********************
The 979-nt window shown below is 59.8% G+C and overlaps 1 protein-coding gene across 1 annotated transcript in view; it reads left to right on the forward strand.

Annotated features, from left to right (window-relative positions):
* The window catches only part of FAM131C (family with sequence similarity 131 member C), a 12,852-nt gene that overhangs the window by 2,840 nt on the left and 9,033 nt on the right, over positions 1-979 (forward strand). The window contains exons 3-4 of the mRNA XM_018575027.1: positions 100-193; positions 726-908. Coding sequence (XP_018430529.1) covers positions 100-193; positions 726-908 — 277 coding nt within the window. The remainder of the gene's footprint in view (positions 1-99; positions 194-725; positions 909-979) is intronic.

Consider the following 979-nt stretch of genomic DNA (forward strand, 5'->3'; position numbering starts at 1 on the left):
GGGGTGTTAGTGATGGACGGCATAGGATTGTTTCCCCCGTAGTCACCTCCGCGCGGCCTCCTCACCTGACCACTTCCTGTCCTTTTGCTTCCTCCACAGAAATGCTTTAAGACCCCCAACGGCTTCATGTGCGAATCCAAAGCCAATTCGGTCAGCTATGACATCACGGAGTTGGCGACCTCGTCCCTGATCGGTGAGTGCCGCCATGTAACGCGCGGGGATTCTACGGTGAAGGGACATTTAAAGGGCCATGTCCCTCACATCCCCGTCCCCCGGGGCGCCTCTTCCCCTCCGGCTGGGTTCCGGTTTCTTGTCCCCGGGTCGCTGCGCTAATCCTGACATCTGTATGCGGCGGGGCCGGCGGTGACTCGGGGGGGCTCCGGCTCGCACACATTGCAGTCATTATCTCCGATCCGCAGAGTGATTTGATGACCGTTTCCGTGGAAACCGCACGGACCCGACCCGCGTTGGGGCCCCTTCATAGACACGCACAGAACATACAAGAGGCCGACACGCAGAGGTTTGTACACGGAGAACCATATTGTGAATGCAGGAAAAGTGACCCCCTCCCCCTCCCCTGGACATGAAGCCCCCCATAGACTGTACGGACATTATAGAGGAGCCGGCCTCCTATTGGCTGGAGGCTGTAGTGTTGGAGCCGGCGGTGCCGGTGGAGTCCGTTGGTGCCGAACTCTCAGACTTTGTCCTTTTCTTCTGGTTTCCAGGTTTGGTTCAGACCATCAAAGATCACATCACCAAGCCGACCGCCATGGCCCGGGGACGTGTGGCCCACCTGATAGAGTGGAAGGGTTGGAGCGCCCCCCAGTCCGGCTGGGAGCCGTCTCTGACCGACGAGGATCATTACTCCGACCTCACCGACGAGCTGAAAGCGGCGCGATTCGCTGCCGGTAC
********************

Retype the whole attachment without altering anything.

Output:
The 979-nt window shown below is 59.8% G+C and overlaps 1 protein-coding gene across 1 annotated transcript in view; it reads left to right on the forward strand.

Annotated features, from left to right (window-relative positions):
* The window catches only part of FAM131C (family with sequence similarity 131 member C), a 12,852-nt gene that overhangs the window by 2,840 nt on the left and 9,033 nt on the right, over positions 1-979 (forward strand). The window contains exons 3-4 of the mRNA XM_018575027.1: positions 100-193; positions 726-908. Coding sequence (XP_018430529.1) covers positions 100-193; positions 726-908 — 277 coding nt within the window. The remainder of the gene's footprint in view (positions 1-99; positions 194-725; positions 909-979) is intronic.

Consider the following 979-nt stretch of genomic DNA (forward strand, 5'->3'; position numbering starts at 1 on the left):
GGGGTGTTAGTGATGGACGGCATAGGATTGTTTCCCCCGTAGTCACCTCCGCGCGGCCTCCTCACCTGACCACTTCCTGTCCTTTTGCTTCCTCCACAGAAATGCTTTAAGACCCCCAACGGCTTCATGTGCGAATCCAAAGCCAATTCGGTCAGCTATGACATCACGGAGTTGGCGACCTCGTCCCTGATCGGTGAGTGCCGCCATGTAACGCGCGGGGATTCTACGGTGAAGGGACATTTAAAGGGCCATGTCCCTCACATCCCCGTCCCCCGGGGCGCCTCTTCCCCTCCGGCTGGGTTCCGGTTTCTTGTCCCCGGGTCGCTGCGCTAATCCTGACATCTGTATGCGGCGGGGCCGGCGGTGACTCGGGGGGGCTCCGGCTCGCACACATTGCAGTCATTATCTCCGATCCGCAGAGTGATTTGATGACCGTTTCCGTGGAAACCGCACGGACCCGACCCGCGTTGGGGCCCCTTCATAGACACGCACAGAACATACAAGAGGCCGACACGCAGAGGTTTGTACACGGAGAACCATATTGTGAATGCAGGAAAAGTGACCCCCTCCCCCTCCCCTGGACATGAAGCCCCCCATAGACTGTACGGACATTATAGAGGAGCCGGCCTCCTATTGGCTGGAGGCTGTAGTGTTGGAGCCGGCGGTGCCGGTGGAGTCCGTTGGTGCCGAACTCTCAGACTTTGTCCTTTTCTTCTGGTTTCCAGGTTTGGTTCAGACCATCAAAGATCACATCACCAAGCCGACCGCCATGGCCCGGGGACGTGTGGCCCACCTGATAGAGTGGAAGGGTTGGAGCGCCCCCCAGTCCGGCTGGGAGCCGTCTCTGACCGACGAGGATCATTACTCCGACCTCACCGACGAGCTGAAAGCGGCGCGATTCGCTGCCGGTAC